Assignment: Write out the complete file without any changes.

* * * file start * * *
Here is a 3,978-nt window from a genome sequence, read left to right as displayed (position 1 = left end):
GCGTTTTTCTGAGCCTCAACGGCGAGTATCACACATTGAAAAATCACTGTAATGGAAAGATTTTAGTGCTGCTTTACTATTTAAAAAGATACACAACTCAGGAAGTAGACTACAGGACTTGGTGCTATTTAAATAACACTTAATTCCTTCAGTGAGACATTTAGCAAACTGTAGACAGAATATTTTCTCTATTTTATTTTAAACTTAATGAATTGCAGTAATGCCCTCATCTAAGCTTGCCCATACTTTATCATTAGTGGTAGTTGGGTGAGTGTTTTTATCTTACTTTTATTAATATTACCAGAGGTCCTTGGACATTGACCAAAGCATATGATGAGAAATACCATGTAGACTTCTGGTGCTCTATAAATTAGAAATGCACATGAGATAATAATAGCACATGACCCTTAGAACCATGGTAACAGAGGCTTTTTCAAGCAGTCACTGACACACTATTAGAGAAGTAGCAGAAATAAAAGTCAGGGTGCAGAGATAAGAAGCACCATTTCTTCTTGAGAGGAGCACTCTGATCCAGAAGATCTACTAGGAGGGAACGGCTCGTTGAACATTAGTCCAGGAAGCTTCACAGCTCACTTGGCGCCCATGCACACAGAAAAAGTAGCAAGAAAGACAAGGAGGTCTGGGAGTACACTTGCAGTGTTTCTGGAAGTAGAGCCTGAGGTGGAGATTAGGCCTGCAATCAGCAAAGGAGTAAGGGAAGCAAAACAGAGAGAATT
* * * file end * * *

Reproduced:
Here is a 3,978-nt window from a genome sequence, read left to right as displayed (position 1 = left end):
GCGTTTTTCTGAGCCTCAACGGCGAGTATCACACATTGAAAAATCACTGTAATGGAAAGATTTTAGTGCTGCTTTACTATTTAAAAAGATACACAACTCAGGAAGTAGACTACAGGACTTGGTGCTATTTAAATAACACTTAATTCCTTCAGTGAGACATTTAGCAAACTGTAGACAGAATATTTTCTCTATTTTATTTTAAACTTAATGAATTGCAGTAATGCCCTCATCTAAGCTTGCCCATACTTTATCATTAGTGGTAGTTGGGTGAGTGTTTTTATCTTACTTTTATTAATATTACCAGAGGTCCTTGGACATTGACCAAAGCATATGATGAGAAATACCATGTAGACTTCTGGTGCTCTATAAATTAGAAATGCACATGAGATAATAATAGCACATGACCCTTAGAACCATGGTAACAGAGGCTTTTTCAAGCAGTCACTGACACACTATTAGAGAAGTAGCAGAAATAAAAGTCAGGGTGCAGAGATAAGAAGCACCATTTCTTCTTGAGAGGAGCACTCTGATCCAGAAGATCTACTAGGAGGGAACGGCTCGTTGAACATTAGTCCAGGAAGCTTCACAGCTCACTTGGCGCCCATGCACACAGAAAAAGTAGCAAGAAAGACAAGGAGGTCTGGGAGTACACTTGCAGTGTTTCTGGAAGTAGAGCCTGAGGTGGAGATTAGGCCTGCAATCAGCAAAGGAGTAAGGGAAGCAAAACAGAGAGAATT